China’s export-led growth strategy has been very successful in providing employment for people moving from the countryside to cities, and has provided strong GDP growth, but it has weaknesses that have become more apparent since last year’s financial crisis.
That was the impression I got on my recent visit there, as noted in my column a couple of weeks ago, and it is reinforced by reading the European Chamber report on severe over-capacity in Chinese industries such as wind power, steel-making and oil refining.
The intrigues of the Murdoch family are always fascinating, especially since Rupert Murdoch wants one of his children to succeed him at the helm of News Corporation.
That makes Lachlan Murdoch’s sale this week of half his non-voting shares in News Corp, followed by a deal for his company to buy a 50 per cent share in Daily Mail & General Trust’s radio operations in Australia, an interesting event.
The financial crisis has come full circle. Having started in Florida, home of speculative property development and sub-prime lending, it is culminating in Dubai, the most fragile of the United Arab Emirates.
The ambiguity over the financial strength of Dubai, a trading entrepot that relies on Abu Dhabi, the richest of the emirates, for financial backing ended on Wednesday with the disclosure that it wants investors to agree a debt standstill at Dubai World, its flagship holding company.
My column in the FT this week is on the Cadbury takeover battle:
Silicon Valley’s commitment to shareholder democracy – or to public shareholder democracy as opposed to the influence wielded by venture capital firms – does not seem to be strong.
The news that Facebook has established a dual-class share structure, converting its existing shareholders to Class B stock carrying 10 times the voting rights of Class A shares, suggests that (despite its denials) Facebook is readying itself for an initial public offering.
There are sometimes doubts about US brands overseas and whether they enjoy the same influence and respect as they do at home. I wonder, however, whether the opposite is a bigger worry.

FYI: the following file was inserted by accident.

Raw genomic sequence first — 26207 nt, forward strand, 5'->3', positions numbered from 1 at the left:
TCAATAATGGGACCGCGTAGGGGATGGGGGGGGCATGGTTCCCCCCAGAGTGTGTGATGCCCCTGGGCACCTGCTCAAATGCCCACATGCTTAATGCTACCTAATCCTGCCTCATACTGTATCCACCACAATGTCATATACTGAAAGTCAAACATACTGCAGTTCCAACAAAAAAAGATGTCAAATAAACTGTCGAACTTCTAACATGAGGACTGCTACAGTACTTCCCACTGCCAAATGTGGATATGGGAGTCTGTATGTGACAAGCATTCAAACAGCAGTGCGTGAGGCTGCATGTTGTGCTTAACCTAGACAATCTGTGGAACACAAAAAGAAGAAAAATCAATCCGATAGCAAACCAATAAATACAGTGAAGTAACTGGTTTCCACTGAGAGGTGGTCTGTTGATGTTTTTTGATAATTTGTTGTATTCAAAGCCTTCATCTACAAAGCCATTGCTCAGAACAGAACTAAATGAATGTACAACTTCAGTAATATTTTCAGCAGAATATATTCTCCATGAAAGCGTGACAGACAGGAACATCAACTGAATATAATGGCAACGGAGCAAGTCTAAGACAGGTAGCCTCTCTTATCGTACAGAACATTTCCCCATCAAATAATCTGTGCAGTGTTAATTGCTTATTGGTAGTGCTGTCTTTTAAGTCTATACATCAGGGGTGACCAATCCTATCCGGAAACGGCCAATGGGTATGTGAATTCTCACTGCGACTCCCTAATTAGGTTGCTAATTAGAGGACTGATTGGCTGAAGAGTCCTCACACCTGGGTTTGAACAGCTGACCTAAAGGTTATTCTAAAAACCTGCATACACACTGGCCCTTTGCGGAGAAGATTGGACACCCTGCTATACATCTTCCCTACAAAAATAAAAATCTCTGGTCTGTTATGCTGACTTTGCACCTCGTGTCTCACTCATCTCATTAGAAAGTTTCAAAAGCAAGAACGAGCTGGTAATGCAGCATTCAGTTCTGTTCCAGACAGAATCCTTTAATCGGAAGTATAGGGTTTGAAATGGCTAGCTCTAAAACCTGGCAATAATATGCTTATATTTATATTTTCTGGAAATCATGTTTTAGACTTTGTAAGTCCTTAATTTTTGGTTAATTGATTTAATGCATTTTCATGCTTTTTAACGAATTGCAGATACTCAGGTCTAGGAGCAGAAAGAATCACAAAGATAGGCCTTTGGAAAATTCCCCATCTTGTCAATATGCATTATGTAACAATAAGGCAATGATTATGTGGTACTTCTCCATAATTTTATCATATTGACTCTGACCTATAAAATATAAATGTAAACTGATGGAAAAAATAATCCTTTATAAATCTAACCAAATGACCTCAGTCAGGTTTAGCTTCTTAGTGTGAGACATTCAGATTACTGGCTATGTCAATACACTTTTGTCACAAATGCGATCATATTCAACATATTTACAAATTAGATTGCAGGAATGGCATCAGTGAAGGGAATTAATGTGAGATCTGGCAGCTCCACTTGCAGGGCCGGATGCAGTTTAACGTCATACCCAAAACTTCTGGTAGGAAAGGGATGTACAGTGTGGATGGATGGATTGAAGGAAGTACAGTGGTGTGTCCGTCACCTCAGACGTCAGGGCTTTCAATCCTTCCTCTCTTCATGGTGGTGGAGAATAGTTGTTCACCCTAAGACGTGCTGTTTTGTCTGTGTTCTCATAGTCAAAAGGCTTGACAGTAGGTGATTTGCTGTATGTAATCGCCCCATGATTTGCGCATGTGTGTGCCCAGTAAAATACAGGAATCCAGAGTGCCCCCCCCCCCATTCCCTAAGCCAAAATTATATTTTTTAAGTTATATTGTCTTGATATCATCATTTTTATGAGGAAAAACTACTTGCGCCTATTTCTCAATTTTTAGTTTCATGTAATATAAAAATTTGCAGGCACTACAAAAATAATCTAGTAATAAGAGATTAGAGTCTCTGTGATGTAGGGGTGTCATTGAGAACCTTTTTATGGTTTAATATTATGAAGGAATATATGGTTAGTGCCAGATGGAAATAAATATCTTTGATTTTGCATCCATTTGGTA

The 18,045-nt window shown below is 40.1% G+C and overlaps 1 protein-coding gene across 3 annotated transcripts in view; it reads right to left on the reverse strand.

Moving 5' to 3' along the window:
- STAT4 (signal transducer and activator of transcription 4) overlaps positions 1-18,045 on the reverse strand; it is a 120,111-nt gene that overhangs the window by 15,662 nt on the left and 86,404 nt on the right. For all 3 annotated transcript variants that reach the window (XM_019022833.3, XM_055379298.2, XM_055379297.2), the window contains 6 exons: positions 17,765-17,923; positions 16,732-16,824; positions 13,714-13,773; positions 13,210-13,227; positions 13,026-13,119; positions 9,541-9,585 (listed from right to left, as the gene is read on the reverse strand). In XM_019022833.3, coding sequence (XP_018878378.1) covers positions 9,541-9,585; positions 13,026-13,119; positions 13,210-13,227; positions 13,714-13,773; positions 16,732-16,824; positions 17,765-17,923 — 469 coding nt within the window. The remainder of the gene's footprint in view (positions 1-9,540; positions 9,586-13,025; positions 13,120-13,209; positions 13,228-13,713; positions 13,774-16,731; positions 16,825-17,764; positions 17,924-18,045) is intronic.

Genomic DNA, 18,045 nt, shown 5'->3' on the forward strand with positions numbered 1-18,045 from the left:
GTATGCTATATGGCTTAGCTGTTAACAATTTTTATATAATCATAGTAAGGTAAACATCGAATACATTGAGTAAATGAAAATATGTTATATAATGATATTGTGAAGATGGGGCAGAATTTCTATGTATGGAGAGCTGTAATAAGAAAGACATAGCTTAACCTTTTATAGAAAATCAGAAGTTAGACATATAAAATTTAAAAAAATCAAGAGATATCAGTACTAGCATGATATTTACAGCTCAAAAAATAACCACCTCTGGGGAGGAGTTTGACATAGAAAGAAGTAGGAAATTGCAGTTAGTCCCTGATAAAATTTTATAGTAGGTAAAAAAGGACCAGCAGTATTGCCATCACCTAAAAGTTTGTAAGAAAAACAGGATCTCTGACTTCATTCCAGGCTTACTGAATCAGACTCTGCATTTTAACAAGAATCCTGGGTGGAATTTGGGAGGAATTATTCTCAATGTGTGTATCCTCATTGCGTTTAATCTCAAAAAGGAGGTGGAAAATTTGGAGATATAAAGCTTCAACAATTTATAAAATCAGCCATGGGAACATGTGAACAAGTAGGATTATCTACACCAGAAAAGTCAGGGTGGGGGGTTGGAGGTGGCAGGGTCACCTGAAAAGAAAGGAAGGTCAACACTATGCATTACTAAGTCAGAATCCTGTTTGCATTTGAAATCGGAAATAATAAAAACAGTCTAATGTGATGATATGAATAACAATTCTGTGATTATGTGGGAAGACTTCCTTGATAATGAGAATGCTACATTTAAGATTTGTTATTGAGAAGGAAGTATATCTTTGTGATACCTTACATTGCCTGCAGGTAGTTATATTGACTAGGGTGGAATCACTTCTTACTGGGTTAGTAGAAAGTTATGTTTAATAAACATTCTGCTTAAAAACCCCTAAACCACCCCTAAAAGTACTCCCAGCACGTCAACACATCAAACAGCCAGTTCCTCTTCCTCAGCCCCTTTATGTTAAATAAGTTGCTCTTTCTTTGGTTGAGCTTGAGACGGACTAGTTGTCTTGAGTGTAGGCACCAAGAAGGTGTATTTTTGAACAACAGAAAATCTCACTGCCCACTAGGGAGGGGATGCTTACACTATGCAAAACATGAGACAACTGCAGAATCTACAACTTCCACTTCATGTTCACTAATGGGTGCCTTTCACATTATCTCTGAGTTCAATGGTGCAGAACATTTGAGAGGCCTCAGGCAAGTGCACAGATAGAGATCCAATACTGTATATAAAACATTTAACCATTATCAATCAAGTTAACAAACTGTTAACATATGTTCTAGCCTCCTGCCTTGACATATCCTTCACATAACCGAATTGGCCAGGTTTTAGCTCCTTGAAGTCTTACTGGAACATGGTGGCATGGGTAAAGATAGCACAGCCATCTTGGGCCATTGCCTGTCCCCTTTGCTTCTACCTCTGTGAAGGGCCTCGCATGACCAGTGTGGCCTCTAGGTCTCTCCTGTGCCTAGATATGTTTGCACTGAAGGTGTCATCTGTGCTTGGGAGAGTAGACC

The thought is prompted by talking to senior executives of Starwood Hotels and Resorts, the US hotel chain that owns brands including Sheraton, Meridien, W, Westin, and St Regis.
Rupert Murdoch’s talks with Microsoft about removing his newspapers’ stories from Google, and giving the rights to index them to Microsoft’s Bing, could be a pivotal moment in internet economics.
Mr Murdoch appears to be willing to sacrifice a lot of traffic to the websites of papers such as the Wall Street Journal and The Times in return for a payment from Microsoft. In effect, he would be swapping his revenue stream from online advertising with a payment from Microsoft for drawing visitors to Bing.
My column in the FT this week is on Beijing’s rapid development:
Sitting in Qingdao at the FT Chinese annual forum, I am confronting at first hand the shift in the pattern of Chinese censorship towards social networking sites such as Facebook and Twitter.
It is easy to access media sites such as the websites of the Financial Times and the Wall Street Journal. Twittering or adding an entry to Facebook is, however, much harder.
I’ve written a piece about Rupert Murdoch’s stand-off with Google for the Weekend FT, saying he ought to stop talking about it and go ahead and charge for access to newspapers such as The Times online. You can read it and comment on it here.
Do not be quotable is probably a good motto for bankers, one that was ignored by Chuck Prince, the former chairman and chief executive of Citigroup. Now Lloyd Blankfein, head of Goldman Sachs, appears to have fallen into the same trap.
Mr Blankfein’s wry claim that Goldman is “doing God’s work” by financing companies and investors is among the most memorable things a Wall Street banker has said since Mr Prince told the Financial Times that “as long as the music is playing, you’ve got to get up and dance.”
In my FT column this week, I have written about this week’s recall of 1m folding pushchairs by Maclaren, the British company – and what we can learn from how it mishandled the event. FT.com has now introduced a comment facility on all articles so please add your comments there.
Incidentally, the most confusing thing I found in researching the piece is that the US Consumer Product Safety Commission refers to all large after-market interventions – such as Maclaren’s provision of repair kits for its pushchairs – as “recalls”, even if the product is not actually called back.
One does not need statistics to know that a lot of media companies – music labels, film studios, newspapers etc – are facing a crisis of profitability. However, the figures do bear it out.
Some new research from Deloitte has found that, while many industries suffer from intense pricing pressures and falling return on assets, the media industry is doing worst of all. In fact, the industry now has a negative return on assets of 4.4 per cent, compared with a positive 7 per cent 40 years ago.
The recalling of up to 1m Maclaren pushchairs – or strollers, as they are called in the US – must rank as one of the most sweeping ever. It affects not just a single model but all of the umbrella-folding strollers sold by the British company in the US since 1999.
Furthermore, the product recall, which comes after 12 reports of small children having their fingers amputated by the folding mechanism, affects the main selling point of the pushchairs since they were invented in 1965 – that they are easily foldable.
My column in the FT this week is on the Sage of Omaha: